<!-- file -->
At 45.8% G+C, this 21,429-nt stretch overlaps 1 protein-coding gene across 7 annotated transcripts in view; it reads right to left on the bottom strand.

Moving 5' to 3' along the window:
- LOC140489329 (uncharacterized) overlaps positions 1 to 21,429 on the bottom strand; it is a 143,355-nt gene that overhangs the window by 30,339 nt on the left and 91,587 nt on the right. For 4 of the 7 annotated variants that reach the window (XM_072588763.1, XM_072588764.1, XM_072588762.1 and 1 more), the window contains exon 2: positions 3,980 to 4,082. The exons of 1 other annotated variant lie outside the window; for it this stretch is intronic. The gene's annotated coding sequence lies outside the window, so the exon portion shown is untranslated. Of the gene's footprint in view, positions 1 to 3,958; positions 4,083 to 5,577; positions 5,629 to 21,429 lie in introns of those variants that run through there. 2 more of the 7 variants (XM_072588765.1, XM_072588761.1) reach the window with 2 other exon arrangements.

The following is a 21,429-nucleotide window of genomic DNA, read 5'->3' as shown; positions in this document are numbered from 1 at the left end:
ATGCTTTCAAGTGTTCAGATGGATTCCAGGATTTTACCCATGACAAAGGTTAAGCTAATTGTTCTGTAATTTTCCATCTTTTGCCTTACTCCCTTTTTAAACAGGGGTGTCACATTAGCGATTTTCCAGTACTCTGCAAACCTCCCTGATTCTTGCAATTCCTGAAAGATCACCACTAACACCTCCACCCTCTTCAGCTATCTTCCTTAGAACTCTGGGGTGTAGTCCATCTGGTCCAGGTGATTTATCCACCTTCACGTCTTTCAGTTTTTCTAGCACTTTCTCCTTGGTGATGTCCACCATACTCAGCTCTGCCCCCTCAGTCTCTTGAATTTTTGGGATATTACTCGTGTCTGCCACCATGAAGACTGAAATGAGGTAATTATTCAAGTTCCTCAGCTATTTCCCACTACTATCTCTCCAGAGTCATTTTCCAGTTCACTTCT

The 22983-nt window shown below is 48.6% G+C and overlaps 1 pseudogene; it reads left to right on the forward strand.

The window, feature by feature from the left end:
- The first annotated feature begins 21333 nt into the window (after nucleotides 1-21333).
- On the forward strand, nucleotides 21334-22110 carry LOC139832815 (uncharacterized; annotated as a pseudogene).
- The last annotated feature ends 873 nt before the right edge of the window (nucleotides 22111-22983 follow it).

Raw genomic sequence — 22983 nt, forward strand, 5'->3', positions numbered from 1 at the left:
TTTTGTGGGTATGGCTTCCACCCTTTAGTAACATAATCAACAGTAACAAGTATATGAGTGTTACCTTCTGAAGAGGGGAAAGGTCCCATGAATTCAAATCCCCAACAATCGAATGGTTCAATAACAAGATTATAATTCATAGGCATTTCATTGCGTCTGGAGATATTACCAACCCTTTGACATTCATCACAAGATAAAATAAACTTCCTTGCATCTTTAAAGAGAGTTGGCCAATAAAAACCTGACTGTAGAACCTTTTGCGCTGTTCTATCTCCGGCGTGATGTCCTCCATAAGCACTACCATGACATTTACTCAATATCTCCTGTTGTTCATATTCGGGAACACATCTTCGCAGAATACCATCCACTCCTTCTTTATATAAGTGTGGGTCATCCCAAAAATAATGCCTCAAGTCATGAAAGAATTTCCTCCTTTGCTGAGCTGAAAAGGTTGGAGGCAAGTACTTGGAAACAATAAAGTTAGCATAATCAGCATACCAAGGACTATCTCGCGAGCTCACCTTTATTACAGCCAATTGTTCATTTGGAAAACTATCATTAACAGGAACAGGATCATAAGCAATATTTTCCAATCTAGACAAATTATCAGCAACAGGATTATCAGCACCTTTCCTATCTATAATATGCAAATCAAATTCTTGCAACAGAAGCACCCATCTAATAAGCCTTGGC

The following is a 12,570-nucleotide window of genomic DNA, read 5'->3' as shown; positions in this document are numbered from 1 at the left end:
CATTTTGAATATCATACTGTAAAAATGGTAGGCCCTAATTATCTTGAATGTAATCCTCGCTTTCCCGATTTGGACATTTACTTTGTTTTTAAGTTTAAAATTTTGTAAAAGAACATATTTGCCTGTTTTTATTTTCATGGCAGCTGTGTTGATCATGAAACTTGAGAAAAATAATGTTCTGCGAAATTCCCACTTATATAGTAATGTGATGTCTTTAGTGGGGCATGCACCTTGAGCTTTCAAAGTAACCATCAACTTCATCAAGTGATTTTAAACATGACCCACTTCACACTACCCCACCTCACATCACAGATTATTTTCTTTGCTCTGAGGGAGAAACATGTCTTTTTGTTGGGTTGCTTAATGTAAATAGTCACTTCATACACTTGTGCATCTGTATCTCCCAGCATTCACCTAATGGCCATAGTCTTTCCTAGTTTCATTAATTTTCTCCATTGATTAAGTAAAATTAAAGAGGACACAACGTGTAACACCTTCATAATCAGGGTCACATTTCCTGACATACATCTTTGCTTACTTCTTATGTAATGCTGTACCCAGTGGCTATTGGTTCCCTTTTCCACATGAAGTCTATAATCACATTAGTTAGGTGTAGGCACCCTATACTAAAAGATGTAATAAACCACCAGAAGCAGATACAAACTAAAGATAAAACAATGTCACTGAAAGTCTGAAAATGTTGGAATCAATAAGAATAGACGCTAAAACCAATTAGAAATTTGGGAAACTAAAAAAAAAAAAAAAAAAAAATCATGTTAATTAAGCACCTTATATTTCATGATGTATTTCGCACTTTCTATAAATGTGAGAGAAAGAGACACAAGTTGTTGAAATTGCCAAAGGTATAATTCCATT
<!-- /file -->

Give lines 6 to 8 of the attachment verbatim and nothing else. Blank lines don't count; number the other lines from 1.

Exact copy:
The 22983-nt window shown below is 48.6% G+C and overlaps 1 pseudogene; it reads left to right on the forward strand.

The window, feature by feature from the left end:
- The first annotated feature begins 21333 nt into the window (after nucleotides 1-21333).